“I was spending most days in bed, fatigued and unable to take care of myself as the medication was very difficult to tolerate.“So I spent several months researching on the internet and discovered many people who had found that cannabis had helped with FM and similar ailments.” At first, Robert smoked the
cannabis flower, and also took oil under his tongue, and noticed immediate improvements.

He said: “The pain became much more manageable. I was, and still am,more stable now than I have ever
been and I am sleeping better at night. I am now taking none of the tablets like Tizanidine, Clonazepam,
Temazepam, Zolpidem and Diazepam.”In order to stay within the law Robert applied for a Medicinal Cannabis License, but was refused.

He also requested access to licensed drugs, including Nabilone – used to treat the nauseous side effects of
chemotherapy – but was again refused. With these avenues blocked Robert sought succour overseas, successfully securing prescription oil and cannabis flowers from a Dutch doctor.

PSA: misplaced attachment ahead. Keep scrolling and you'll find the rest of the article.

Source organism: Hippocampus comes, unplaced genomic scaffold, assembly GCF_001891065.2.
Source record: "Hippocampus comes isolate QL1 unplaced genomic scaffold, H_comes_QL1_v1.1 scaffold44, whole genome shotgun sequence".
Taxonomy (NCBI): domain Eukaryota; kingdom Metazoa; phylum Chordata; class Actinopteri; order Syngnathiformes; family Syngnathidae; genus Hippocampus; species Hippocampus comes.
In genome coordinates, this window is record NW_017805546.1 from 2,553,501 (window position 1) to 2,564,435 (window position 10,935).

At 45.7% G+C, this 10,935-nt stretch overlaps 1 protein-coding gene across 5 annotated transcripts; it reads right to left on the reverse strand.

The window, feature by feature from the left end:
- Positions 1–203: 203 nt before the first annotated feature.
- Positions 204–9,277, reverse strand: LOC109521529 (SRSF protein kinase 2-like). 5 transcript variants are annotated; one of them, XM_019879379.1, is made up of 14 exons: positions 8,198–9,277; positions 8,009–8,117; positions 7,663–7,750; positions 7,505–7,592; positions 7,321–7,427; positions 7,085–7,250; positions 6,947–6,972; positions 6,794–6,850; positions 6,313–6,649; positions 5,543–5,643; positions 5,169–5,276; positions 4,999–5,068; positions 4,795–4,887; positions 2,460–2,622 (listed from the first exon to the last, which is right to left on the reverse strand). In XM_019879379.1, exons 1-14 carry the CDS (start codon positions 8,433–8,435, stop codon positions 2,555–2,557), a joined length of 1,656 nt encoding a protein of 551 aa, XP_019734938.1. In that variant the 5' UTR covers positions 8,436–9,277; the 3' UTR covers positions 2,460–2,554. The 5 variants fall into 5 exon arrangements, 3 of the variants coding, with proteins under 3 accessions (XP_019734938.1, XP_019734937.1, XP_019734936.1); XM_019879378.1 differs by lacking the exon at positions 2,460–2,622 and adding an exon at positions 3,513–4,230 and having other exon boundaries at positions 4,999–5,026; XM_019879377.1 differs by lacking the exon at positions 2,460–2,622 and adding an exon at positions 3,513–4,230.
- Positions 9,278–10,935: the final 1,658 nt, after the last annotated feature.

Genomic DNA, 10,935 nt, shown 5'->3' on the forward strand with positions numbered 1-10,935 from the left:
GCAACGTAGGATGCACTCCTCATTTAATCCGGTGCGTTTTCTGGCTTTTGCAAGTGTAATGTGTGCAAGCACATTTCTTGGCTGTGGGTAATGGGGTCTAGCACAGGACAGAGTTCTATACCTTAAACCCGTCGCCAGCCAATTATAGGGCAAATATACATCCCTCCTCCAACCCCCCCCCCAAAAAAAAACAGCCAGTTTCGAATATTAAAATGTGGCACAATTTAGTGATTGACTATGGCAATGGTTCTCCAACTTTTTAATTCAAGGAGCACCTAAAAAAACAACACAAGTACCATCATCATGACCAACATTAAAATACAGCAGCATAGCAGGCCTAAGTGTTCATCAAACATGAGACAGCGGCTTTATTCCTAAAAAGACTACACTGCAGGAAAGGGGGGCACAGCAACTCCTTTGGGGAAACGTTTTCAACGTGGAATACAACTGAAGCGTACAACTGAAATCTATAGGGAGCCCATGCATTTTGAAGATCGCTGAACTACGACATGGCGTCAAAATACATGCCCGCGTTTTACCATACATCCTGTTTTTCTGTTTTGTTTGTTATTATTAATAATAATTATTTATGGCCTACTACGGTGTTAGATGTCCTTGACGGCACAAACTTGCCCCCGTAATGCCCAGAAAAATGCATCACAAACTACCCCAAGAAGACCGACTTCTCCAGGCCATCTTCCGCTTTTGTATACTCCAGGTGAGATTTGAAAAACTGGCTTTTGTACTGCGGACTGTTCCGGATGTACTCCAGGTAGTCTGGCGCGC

And, for 18 months he successfully criss-crossed the Channel for supplies of cannabis oil and flowers bringing long-lasting balm to his discomfort. Robert’s medication – which contains the psycho-active ingredient THC -was supplied through a Dutch pharmacy and made by Dutch manufacturer Bedrocan.

He said: “THC takes you away from the pain. It takes you to a different place in your mind, somewhere to relax, a break from the screaming, shouting frustration and hurt.”

He likes the way the system operates in Holland and would like to see a similar one adopted by the UK. “I could buy the drugs ‘off the street’ and make my own oils but if it comes off the street you don’t know what’s in it; it could easily cause psychosis, which is also why I rather vape than smoke.

“People off the street, they help me, but that’s not the way to go.You don’t know where the money’s going; could it be directly funding terrorism? It’s ethically questionable.